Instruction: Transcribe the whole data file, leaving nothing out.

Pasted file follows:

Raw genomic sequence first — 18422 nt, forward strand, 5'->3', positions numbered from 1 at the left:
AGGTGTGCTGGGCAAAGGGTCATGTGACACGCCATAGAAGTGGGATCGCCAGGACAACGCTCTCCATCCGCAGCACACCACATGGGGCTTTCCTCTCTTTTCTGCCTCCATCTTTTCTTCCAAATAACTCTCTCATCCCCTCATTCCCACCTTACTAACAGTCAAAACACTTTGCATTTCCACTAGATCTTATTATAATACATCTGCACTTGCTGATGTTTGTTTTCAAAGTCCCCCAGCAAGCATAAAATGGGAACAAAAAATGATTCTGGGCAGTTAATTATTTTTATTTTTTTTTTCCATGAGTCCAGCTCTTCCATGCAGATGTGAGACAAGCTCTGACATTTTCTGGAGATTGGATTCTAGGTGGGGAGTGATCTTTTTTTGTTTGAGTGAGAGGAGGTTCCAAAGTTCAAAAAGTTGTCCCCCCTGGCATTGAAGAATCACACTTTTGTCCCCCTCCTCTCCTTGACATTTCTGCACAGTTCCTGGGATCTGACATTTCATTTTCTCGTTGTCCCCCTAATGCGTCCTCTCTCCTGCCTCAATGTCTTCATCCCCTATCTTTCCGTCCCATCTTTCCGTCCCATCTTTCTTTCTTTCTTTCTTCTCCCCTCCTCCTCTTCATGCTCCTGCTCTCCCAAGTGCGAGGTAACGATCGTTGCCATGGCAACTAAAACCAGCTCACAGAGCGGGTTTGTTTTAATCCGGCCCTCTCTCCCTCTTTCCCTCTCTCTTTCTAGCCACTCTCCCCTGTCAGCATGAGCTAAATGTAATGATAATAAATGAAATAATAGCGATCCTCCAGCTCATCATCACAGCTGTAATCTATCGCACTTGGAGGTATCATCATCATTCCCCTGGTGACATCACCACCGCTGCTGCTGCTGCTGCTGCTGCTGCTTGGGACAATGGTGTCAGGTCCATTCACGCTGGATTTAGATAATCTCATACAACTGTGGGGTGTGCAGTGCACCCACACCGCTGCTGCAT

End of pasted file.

Raw genomic sequence first — 18422 nt, forward strand, 5'->3', positions numbered from 1 at the left:
AGGTGTGCTGGGCAAAGGGTCATGTGACACGCCATAGAAGTGGGATCGCCAGGACAACGCTCTCCATCCGCAGCACACCACATGGGGCTTTCCTCTCTTTTCTGCCTCCATCTTTTCTTCCAAATAACTCTCTCATCCCCTCATTCCCACCTTACTAACAGTCAAAACACTTTGCATTTCCACTAGATCTTATTATAATACATCTGCACTTGCTGATGTTTGTTTTCAAAGTCCCCCAGCAAGCATAAAATGGGAACAAAAAATGATTCTGGGCAGTTAATTATTTTTATTTTTTTTTTCCATGAGTCCAGCTCTTCCATGCAGATGTGAGACAAGCTCTGACATTTTCTGGAGATTGGATTCTAGGTGGGGAGTGATCTTTTTTTGTTTGAGTGAGAGGAGGTTCCAAAGTTCAAAAAGTTGTCCCCCCTGGCATTGAAGAATCACACTTTTGTCCCCCTCCTCTCCTTGACATTTCTGCACAGTTCCTGGGATCTGACATTTCATTTTCTCGTTGTCCCCCTAATGCGTCCTCTCTCCTGCCTCAATGTCTTCATCCCCTATCTTTCCGTCCCATCTTTCCGTCCCATCTTTCTTTCTTTCTTTCTTCTCCCCTCCTCCTCTTCATGCTCCTGCTCTCCCAAGTGCGAGGTAACGATCGTTGCCATGGCAACTAAAACCAGCTCACAGAGCGGGTTTGTTTTAATCCGGCCCTCTCTCCCTCTTTCCCTCTCTCTTTCTAGCCACTCTCCCCTGTCAGCATGAGCTAAATGTAATGATAATAAATGAAATAATAGCGATCCTCCAGCTCATCATCACAGCTGTAATCTATCGCACTTGGAGGTATCATCATCATTCCCCTGGTGACATCACCACCGCTGCTGCTGCTGCTGCTGCTGCTGCTTGGGACAATGGTGTCAGGTCCATTCACGCTGGATTTAGATAATCTCATACAACTGTGGGGTGTGCAGTGCACCCACACCGCTGCTGCAT